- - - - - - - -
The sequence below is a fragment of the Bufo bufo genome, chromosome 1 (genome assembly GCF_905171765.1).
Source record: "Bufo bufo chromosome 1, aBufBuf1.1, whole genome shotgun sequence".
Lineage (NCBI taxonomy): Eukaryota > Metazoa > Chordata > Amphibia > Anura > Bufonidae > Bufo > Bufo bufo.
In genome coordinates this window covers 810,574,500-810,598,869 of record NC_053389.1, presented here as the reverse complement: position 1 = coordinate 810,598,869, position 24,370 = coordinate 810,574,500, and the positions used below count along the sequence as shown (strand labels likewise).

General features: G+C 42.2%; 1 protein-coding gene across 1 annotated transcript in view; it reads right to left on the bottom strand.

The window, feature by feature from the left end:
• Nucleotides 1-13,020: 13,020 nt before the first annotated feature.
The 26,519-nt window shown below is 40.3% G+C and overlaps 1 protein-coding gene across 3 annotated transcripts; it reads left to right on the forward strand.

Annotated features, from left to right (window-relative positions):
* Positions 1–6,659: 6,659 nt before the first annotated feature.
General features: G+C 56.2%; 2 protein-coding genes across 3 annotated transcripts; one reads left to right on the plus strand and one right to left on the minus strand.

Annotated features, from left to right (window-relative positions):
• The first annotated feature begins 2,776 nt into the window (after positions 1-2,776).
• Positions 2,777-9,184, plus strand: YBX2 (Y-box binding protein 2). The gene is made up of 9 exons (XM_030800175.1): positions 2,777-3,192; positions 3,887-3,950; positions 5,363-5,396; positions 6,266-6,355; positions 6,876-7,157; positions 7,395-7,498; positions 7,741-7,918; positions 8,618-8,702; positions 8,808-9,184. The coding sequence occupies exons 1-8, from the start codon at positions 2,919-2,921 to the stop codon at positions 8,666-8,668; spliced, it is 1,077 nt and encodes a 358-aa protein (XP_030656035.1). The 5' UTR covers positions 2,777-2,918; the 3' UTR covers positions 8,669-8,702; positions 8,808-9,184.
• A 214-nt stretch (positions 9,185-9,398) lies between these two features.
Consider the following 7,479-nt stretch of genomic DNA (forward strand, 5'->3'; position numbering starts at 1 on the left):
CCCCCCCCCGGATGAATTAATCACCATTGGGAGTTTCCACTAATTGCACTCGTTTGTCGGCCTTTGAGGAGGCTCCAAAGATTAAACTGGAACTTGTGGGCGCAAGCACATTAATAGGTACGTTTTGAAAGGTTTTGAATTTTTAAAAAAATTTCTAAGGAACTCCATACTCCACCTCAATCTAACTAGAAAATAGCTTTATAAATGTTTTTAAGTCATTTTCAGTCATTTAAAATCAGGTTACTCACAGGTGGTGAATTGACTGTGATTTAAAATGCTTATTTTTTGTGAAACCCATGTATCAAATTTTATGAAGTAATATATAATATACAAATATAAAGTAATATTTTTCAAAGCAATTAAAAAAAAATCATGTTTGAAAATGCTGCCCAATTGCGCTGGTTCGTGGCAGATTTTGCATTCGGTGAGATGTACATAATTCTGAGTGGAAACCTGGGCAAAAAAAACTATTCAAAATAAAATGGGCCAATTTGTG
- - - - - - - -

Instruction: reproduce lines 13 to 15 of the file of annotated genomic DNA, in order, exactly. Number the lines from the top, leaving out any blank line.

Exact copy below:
• The first annotated feature begins 2,776 nt into the window (after positions 1-2,776).
• Positions 2,777-9,184, plus strand: YBX2 (Y-box binding protein 2). The gene is made up of 9 exons (XM_030800175.1): positions 2,777-3,192; positions 3,887-3,950; positions 5,363-5,396; positions 6,266-6,355; positions 6,876-7,157; positions 7,395-7,498; positions 7,741-7,918; positions 8,618-8,702; positions 8,808-9,184. The coding sequence occupies exons 1-8, from the start codon at positions 2,919-2,921 to the stop codon at positions 8,666-8,668; spliced, it is 1,077 nt and encodes a 358-aa protein (XP_030656035.1). The 5' UTR covers positions 2,777-2,918; the 3' UTR covers positions 8,669-8,702; positions 8,808-9,184.
• A 214-nt stretch (positions 9,185-9,398) lies between these two features.